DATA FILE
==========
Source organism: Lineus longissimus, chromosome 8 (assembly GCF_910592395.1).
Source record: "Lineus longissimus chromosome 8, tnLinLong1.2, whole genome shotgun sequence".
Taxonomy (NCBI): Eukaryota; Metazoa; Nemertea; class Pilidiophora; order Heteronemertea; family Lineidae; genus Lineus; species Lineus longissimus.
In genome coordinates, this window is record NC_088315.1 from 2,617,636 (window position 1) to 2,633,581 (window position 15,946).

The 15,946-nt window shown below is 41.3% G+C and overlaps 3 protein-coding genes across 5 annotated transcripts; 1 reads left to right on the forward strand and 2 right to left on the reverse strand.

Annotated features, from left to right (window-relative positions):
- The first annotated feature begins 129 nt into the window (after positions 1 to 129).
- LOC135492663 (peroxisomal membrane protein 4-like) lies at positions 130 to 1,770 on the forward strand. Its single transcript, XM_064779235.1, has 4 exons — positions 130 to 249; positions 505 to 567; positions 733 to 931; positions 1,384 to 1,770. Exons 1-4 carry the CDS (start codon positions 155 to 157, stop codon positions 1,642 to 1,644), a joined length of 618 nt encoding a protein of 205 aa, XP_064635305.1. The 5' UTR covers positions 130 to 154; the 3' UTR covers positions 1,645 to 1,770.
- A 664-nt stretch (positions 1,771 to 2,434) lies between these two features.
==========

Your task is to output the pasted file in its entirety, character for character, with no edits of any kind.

Source organism: Lineus longissimus, chromosome 8 (assembly GCF_910592395.1).
Source record: "Lineus longissimus chromosome 8, tnLinLong1.2, whole genome shotgun sequence".
Taxonomy (NCBI): Eukaryota; Metazoa; Nemertea; class Pilidiophora; order Heteronemertea; family Lineidae; genus Lineus; species Lineus longissimus.
In genome coordinates, this window is record NC_088315.1 from 2,617,636 (window position 1) to 2,633,581 (window position 15,946).

The 15,946-nt window shown below is 41.3% G+C and overlaps 3 protein-coding genes across 5 annotated transcripts; 1 reads left to right on the forward strand and 2 right to left on the reverse strand.

Annotated features, from left to right (window-relative positions):
- The first annotated feature begins 129 nt into the window (after positions 1 to 129).
- LOC135492663 (peroxisomal membrane protein 4-like) lies at positions 130 to 1,770 on the forward strand. Its single transcript, XM_064779235.1, has 4 exons — positions 130 to 249; positions 505 to 567; positions 733 to 931; positions 1,384 to 1,770. Exons 1-4 carry the CDS (start codon positions 155 to 157, stop codon positions 1,642 to 1,644), a joined length of 618 nt encoding a protein of 205 aa, XP_064635305.1. The 5' UTR covers positions 130 to 154; the 3' UTR covers positions 1,645 to 1,770.
- A 664-nt stretch (positions 1,771 to 2,434) lies between these two features.